I’ve mentioned before on this blog that for those of my listening lessons in which the learners focus on decoding skills (i.e. transcribe part of the text and then actively analyze the speakers’ actual pronunciation), I vastly prefer to work with video and subs stored locally on my computer, because this allows me to use Aegisub to replay any word or phrase I wish. In my experience, hearing words in isolation makes it significantly easier for the learners to hear their actual pronunciation – the weak forms, elision, catenation and all the other features of connected speech.
I’ve just learned that This American Life, one of my favourite radio shows, has implemented a similar feature on their site.
If you click on ‘CUT THIS’, this opens up the transcript, where you can select any portion of the text and play it with word precision.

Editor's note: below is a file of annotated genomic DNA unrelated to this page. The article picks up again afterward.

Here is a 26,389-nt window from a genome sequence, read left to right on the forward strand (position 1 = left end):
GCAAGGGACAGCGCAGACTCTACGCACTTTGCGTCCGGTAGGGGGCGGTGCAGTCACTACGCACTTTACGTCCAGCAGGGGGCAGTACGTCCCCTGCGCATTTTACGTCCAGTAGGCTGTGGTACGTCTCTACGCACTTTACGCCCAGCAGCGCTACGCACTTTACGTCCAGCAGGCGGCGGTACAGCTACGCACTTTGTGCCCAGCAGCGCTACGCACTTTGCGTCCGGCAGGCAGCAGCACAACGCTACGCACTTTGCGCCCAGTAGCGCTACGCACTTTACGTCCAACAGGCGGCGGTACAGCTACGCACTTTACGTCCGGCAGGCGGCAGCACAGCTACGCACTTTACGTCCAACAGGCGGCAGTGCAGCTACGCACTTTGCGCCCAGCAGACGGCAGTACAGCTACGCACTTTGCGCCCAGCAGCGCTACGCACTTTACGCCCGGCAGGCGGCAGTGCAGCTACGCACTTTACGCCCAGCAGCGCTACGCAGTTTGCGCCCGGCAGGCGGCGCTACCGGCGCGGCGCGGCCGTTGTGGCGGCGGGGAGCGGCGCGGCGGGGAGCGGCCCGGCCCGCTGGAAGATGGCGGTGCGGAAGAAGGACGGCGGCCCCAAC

The transcript is also searchable and long, so for instance if the learners couldn’t catch ‘used to’ from the first listen, there are eight more examples in this transcript alone for them to listen to and train catching (I normally turn this into a separate activity that follows the diagnostic transcription activity).
Not only this, they’ve also made it possible to share the snippet on social media or even to download it perfectly legally, e.g. if you want to create a listening gapfill (like this really nice listening discrimination activity by Anthony Schmidt).
And the best bit is that the listening material itself on This American Life is usually amazing – great human interest stories that a lot of teachers use anyway regardless of technology. Can’t wait to show this to my learners!